Catalogue


Polarized America : the dance of ideology and unequal riches /
Nolan McCarty, Keith T. Poole, and Howard Rosenthal.
imprint
Cambridge, Mass. : MIT Press, 2006.
description
xii, 240 p. : ill.
ISBN
0262134640 (alk. paper)
format(s)
Book
Holdings
More Details
series title
imprint
Cambridge, Mass. : MIT Press, 2006.
isbn
0262134640 (alk. paper)
catalogue key
5908897
 
Includes bibliographical references and index.
A Look Inside
Full Text Reviews
Appeared in Choice on 2007-02-01:
McCarty, Poole, and Rosenthal have written a book of unusually large empirical scope that explains many central characteristics of contemporary American politics. The authors chart increasing partisan polarization in Congress and increased income disparity in recent decades. How are these changes linked? The two parties' agendas have dramatically diverged as income inequality has risen. In Congress, the GOP has become more conservative and Democrats more liberal, leading to lower levels of legislative productivity, as majority agreements are harder to achieve. Employing sophisticated quantitative analysis, the authors note a recent move away from redistributive policies by the national government, in part fueled by rising real incomes since 1960 that translated into greater GOP strength. Noting that partisan polarization and economic inequality "have proven to be durable features of our political economy for almost three decades," the authors argue that "reordering the system will require major changes in the loyalties of various groups to the political parties." That, they argue, will happen slowly, if at all. This book is essential reading for all students of American politics. ^BSumming Up: Highly recommended. Upper-division undergraduates through faculty. S. E. Schier Carleton College
Reviews
Review Quotes
"A breath of fresh air.... A book that will guide and inform the study of polarization for years to come." Jeffrey A. Jenkins Chicago Tribune
--David W. Brady, Bowen H. and Janice Arthur McCoy Professor of Political Science and Leadership Values, Stanford University
"Important.... Essential reading for anyone who wants to understand what's happening to America." Paul Krugman New York Times
"In this impressive book, McCarty, Poole, and Rosenthal break through the wall political scientists have inadvertently constructed between American political institutions and American society. Their findings concerning the links between mounting inequality, immigration, and the rise of political polarization are sure to generate much discussion. Their fine scholarship will enlighten that discussion as well." --Paul Pierson, Professor of Political Science, University of California, Berkeley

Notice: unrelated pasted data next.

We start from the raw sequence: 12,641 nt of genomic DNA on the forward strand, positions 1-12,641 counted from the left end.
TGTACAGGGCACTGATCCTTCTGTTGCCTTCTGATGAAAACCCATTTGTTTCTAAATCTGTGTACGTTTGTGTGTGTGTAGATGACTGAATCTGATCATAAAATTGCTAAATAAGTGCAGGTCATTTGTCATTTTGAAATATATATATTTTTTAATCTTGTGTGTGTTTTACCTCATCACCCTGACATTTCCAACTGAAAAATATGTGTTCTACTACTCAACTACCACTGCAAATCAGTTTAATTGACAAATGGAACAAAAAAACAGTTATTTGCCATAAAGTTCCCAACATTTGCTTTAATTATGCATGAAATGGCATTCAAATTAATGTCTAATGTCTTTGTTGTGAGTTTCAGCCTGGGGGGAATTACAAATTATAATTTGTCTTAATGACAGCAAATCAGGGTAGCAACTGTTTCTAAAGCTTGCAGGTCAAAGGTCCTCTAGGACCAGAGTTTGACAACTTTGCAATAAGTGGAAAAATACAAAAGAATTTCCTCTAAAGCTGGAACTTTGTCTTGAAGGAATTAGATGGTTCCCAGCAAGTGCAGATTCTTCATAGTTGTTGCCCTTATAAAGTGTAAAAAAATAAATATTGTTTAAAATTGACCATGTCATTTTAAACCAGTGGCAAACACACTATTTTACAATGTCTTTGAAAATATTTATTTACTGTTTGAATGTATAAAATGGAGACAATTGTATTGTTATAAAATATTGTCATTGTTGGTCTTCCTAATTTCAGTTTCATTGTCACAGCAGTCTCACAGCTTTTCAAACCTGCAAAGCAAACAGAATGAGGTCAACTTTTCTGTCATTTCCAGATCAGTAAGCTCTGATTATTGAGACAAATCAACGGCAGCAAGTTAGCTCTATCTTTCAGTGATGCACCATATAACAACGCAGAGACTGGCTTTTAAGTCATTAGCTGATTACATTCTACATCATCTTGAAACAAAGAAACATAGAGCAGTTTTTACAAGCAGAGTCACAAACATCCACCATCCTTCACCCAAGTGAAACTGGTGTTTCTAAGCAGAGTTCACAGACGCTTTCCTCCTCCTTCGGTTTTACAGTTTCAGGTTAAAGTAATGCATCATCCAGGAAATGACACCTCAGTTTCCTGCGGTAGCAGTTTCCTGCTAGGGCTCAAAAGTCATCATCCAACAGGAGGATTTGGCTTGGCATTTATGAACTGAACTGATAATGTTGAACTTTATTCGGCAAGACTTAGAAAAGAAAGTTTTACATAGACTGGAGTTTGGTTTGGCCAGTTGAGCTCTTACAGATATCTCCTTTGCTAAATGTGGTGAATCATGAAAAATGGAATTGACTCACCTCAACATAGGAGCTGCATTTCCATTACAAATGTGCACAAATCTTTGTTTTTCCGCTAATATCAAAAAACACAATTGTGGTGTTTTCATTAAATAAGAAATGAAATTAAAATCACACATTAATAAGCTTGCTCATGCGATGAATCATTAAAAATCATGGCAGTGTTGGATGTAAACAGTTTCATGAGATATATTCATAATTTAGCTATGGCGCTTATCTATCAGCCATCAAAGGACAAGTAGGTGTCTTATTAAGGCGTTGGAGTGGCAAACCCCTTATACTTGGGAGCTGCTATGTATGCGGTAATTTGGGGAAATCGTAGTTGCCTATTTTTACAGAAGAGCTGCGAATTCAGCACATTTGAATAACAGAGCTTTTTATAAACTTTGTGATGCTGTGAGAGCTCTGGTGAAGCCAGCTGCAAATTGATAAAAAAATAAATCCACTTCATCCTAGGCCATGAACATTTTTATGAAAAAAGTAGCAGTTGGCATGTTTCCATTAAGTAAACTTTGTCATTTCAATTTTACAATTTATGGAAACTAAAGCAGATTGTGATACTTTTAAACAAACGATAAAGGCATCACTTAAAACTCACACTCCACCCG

--Paul Pierson, Professor of Political Science, University of California, Berkeley
"In this impressive book, McCarty, Poole, and Rosenthal break through the wall political scientists have inadvertently constructed between American political institutions and American society. Their findings concerning the links between mounting inequality, immigration, and the rise of political polarization are sure to generate much discussion. Their fine scholarship will enlighten that discussion as well." - Paul Pierson , Professor of Political Science, University of California, Berkeley
"In this impressive book, McCarty, Poole, and Rosenthal break through the wall political scientists have inadvertently constructed between American political institutions and American society. Their findings concerning the links between mounting inequality, immigration, and the rise of political polarization are sure to generate much discussion. Their fine scholarship will enlighten that discussion as well." -Paul Pierson, Professor of Political Science, University of California, Berkeley
"The topic of polarization-its causes and consequences-has risen to the front of the study of American politics. Nolan McCarty and his coauthors have written the gold standard against which others will be judged. Their analysis of the consequences of polarization has caused me to rethink my belief that there are no real policy consequences to the elite polarization of American politics." - David W. Brady , Bowen H. and Janice Arthur McCoy Professor of Political Science and Leadership Values, Stanford University
"The topic of polarization-its causes and consequences-has risen to the front of the study of American politics. Nolan McCarty and his coauthors have written the gold standard against which others will be judged. Their analysis of the consequences of polarization has caused me to rethink my belief that there are no real policy consequences to the elite polarization of American politics." -David W. Brady, Bowen H. and Janice Arthur McCoy Professor of Political Science and Leadership Values, Stanford University
"In this impressive book, McCarty, Poole, and Rosenthal break through the wall political scientists have inadvertently constructed between American political institutions and American society. Their findings concerning the links between mounting inequality, immigration, and the rise of political polarization are sure to generate much discussion. Their fine scholarship will enlighten that discussion as well."--Paul Pierson, Professor of Political Science, University of California, Berkeley